Lonely Robot is one of those projects from which I did not expect to see so much activity. I thought it was finished a few times, but it keeps coming back for more. It must be John’s baby, I suppose. Well, there’s a new Lonely Robot album releasing on August 26th, and it is called A Model Life.
I’ve been following John Mitchell’s many projects for a long time, and, besides the debut Frost* album, and have to say that Lonely Robot is my favorite project from him. He handles vocals, guitars, bass, and keyboards on this one, and Craig Blundell handles drums. Those two are always working together, it seems. On a side note, I saw Craig play with Steve Hackett live recently, and my opinion of his drumming just continues to fly higher and higher.
Let’s see here—Lonely Robot has basically had the same sound since its inception in 2015. That’s not a bad thing, per se, as I really like the sound. If you like John Mitchell, you will remember his smooth vocals, fresher Floydian guitars, and spacey atmospheres pretty well, I suspect. The albums are always thematically tied from song to song, more or less, and that’s about it. It’s melodic, floating prog rock, and I like it.
I did feel like John tried some different ideas on the previous album in 2020, Feelings Are Good. He included some orchestral versions of a couple tracks, and I really hoped he would continue that. Alas, that was not to be. This album does have some tricks up its sleeve, though. I feel like there is a lullaby sort of tone throughout, and I think this is possibly a more emotional album than the other Lonely Robot releases. That may be because John’s guitar solos are particularly wonderful here. Also, there are some electronic accents and filters placed in key places that I feel break up the tracklist nicely.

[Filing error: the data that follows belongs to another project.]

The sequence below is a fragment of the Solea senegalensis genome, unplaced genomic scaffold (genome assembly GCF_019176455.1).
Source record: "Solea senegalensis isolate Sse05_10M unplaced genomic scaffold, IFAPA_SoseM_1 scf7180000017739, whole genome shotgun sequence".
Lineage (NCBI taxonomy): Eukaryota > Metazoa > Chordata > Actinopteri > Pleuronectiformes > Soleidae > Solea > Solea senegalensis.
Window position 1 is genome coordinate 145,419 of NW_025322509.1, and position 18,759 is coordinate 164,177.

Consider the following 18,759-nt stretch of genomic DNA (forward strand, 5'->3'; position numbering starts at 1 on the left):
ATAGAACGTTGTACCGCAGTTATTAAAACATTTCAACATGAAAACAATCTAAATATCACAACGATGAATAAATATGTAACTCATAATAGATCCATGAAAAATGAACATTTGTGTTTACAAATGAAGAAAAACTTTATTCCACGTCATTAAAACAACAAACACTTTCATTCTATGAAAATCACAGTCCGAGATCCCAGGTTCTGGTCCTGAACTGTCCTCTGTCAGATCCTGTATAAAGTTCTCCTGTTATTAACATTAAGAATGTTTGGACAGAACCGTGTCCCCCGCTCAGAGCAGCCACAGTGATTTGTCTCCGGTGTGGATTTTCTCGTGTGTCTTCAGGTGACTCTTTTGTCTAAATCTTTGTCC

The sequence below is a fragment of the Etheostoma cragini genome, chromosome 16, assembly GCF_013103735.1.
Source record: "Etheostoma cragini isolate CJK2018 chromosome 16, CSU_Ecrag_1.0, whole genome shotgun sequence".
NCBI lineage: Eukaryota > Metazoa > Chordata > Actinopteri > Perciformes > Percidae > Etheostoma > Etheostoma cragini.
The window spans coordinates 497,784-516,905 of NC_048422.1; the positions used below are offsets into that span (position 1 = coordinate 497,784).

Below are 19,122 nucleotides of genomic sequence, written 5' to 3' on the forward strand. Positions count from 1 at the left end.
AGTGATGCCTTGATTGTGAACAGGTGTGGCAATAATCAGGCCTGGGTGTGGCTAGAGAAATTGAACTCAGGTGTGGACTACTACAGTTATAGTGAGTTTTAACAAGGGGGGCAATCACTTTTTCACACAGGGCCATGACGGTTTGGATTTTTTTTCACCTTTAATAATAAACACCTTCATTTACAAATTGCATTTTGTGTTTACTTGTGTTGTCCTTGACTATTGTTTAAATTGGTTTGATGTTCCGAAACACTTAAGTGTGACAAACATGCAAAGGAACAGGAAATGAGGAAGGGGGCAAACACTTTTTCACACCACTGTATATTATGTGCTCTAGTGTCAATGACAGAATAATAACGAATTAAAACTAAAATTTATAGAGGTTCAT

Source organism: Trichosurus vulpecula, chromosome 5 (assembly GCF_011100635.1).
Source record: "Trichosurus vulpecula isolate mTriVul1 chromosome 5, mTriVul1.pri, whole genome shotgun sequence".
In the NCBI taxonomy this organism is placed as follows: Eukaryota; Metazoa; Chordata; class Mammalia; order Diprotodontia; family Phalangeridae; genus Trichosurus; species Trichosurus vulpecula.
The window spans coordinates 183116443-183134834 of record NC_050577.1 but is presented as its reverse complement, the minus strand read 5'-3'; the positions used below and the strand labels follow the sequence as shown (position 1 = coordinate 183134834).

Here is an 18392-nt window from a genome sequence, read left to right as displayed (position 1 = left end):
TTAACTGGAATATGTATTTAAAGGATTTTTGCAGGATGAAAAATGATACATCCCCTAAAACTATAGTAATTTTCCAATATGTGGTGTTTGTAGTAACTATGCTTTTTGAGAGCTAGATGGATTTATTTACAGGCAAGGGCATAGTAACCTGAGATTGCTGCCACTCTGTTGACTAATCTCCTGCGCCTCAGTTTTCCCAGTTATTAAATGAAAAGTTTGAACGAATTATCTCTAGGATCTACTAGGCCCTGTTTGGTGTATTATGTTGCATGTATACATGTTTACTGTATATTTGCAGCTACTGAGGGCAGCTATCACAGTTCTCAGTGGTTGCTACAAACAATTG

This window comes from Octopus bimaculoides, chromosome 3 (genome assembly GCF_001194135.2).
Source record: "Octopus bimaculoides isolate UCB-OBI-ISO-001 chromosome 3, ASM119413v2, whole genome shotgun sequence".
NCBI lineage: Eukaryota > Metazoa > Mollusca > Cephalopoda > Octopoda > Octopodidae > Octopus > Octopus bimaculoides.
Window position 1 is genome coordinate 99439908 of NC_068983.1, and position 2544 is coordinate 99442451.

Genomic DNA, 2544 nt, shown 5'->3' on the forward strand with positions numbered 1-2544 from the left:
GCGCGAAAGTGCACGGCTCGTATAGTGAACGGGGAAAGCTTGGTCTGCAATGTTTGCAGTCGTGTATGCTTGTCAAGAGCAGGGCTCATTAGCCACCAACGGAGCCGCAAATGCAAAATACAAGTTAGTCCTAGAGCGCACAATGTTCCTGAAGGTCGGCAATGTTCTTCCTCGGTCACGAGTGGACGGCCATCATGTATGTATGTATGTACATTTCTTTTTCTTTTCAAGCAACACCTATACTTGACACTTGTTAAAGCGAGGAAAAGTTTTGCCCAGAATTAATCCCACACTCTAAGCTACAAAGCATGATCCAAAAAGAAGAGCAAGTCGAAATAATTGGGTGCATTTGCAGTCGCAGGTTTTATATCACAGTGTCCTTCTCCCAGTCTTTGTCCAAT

Overall, I think this is a good album, a solid release. I would probably rank it with Under Stars from 2019 as far as quality. There are a couple things to note. First, this album is a grower. I know I say that often, but this one really, really falls under that label. I have found that each listen has yielded a bigger and deeper harvest. Second, I think the first and last parts of the album are the strongest. There are 10 tracks, and I think tracks 1-4 and 8-10 are far better than tracks 5-7. Because of this, the album can seem to lull a bit in the middle, but the payoff is huge for staying with it.
Tracks 1-4 are really good. I like the “Recalibrating” single for its upbeat energy. “Digital God Machine” changes that pace, though, with its heavily filtered opening and darker tone. I love it. “Species in Transition” is the best song on the record with its slow-burning style, emotive guitar solos, and explosive portions. I think that is one of the best Lonely Robot songs yet. “Starlit Stardust” ends this portion of the album with a sparkling lullaby of sorts, and it’s a beauty.
Tracks 5-7 aren’t as strong, in my opinion. They aren’t bad songs, necessarily, but they don’t leave an imprint on me, either. I’m not a fan of “The Island of Misfit Toys” or its video, honestly. It’s a driving, colorful song, but maybe a little too goofy for my tastes. The title track follows, and while I like the subtle hook John uses, the song never goes much of anywhere. It’s not bad, but it doesn’t excite me, either. Finally, “Mandalay” is very similar to the title track, being another slow, pensive ballad without anything to grab me. You know, that is why this lull appears in the middle: two very slow songs back to back. You know me, I love slow and ambient music, but these don’t have much in the way of interesting elements or melodic hooks to stick the landing.
Tracks 8-10 are all great, though. I have no idea what a rain king is, but “Rain Kings” is a beautiful song awash in light and hope. I really like it and the rain effects on it. “Duty of Care”, as somewhat dull as that title is, surprised me. It is a brilliant song with perhaps my favorite chorus on the album. I really like how John sings this one, and also how he plays his emotive solos near the end. The closer, “In Memoriam” is everything the title track and “Mandalay” should have been. It is a slower, ethereal sort of song, but it leaves space for interesting keys and subtle guitar musings, and just feels very complete with its melodic hook.
Lonely Robot is still going strong. This might not be the best album to date, but it is a good one, nonetheless. If you don’t like John’s style, you certainly won’t like this, but if you do appreciate him, give this album a few spins before establishing an opinion. It is mostly a slower and more emotional record than before, and I like that sort of thing.
Find Lonely Robot online: